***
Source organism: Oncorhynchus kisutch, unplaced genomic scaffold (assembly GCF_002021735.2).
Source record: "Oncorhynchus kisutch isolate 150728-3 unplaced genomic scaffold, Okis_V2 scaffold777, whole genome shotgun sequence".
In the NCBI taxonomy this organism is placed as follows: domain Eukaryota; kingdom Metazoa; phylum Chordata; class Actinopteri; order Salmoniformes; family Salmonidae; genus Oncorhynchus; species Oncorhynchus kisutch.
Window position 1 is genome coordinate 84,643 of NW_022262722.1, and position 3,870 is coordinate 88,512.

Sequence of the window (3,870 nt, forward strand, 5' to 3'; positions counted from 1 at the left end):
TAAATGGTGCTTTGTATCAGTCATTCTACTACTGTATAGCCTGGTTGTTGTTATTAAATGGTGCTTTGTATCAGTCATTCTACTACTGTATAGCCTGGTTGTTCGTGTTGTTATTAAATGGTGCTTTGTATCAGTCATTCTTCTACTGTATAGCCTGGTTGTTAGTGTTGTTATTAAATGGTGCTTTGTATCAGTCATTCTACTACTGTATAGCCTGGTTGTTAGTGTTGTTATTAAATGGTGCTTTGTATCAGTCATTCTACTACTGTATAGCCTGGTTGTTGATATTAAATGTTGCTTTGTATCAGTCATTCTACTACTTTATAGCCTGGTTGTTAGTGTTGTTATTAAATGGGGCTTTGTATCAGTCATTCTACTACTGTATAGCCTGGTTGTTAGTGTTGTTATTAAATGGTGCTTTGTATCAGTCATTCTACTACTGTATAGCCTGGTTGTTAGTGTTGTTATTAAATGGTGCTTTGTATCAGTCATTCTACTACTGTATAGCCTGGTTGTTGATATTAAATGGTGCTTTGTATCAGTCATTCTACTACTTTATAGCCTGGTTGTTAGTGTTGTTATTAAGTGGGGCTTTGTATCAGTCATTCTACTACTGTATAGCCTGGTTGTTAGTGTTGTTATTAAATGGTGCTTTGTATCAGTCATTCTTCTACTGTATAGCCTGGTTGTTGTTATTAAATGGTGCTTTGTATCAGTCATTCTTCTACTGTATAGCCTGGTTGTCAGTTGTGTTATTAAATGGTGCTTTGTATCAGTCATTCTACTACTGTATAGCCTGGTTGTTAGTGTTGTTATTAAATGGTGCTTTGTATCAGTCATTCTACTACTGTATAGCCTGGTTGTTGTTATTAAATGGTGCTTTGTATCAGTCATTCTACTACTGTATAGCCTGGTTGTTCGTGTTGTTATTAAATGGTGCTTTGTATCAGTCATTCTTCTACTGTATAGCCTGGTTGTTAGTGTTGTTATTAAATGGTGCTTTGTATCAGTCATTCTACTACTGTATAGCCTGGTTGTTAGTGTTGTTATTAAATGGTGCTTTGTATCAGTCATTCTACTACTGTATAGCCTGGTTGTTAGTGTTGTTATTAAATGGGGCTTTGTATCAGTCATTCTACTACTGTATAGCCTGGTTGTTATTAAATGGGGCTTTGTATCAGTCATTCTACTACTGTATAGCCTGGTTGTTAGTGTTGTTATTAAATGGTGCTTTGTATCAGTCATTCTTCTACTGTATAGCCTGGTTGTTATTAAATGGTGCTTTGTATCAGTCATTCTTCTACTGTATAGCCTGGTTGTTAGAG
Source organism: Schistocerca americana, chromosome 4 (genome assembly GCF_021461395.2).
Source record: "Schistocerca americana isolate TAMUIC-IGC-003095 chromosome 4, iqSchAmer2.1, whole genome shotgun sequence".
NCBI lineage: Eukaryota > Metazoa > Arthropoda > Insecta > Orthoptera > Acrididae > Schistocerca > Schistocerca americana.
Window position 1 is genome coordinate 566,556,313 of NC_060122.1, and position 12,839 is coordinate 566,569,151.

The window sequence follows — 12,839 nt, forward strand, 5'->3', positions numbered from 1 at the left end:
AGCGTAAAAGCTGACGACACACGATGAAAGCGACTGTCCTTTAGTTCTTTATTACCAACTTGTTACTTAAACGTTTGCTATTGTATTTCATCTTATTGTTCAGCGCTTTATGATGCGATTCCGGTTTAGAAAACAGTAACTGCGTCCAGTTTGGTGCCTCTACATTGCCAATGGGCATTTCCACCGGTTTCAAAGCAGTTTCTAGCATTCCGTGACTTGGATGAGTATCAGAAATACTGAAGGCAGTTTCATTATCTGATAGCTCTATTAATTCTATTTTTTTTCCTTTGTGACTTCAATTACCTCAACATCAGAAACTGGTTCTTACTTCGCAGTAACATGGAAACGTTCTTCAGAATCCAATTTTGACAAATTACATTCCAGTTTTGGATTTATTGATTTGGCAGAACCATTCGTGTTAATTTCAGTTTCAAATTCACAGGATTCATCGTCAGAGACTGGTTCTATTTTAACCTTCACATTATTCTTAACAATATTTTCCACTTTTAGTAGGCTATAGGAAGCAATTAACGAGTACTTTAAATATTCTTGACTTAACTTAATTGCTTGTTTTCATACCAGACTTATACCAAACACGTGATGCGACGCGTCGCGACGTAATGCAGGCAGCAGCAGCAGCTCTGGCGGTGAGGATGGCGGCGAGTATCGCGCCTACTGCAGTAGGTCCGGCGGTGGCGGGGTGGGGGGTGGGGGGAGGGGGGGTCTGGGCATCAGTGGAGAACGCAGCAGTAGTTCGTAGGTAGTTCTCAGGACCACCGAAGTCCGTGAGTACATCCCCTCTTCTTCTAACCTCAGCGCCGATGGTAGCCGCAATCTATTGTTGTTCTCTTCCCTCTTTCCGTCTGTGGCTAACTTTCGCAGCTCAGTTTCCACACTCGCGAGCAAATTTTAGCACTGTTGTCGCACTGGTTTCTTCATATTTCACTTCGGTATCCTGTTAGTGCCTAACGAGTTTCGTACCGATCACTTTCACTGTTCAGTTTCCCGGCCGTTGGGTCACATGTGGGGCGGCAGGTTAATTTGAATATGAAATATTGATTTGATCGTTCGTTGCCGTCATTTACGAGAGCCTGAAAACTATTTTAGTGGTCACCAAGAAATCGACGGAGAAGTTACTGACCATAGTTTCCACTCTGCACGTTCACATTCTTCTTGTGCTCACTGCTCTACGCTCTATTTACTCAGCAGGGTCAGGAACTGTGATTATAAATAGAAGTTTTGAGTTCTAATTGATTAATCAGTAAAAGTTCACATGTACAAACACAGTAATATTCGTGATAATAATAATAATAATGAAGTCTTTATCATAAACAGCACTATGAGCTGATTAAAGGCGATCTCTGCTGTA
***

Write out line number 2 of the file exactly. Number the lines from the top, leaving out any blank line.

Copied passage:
Source record: "Oncorhynchus kisutch isolate 150728-3 unplaced genomic scaffold, Okis_V2 scaffold777, whole genome shotgun sequence".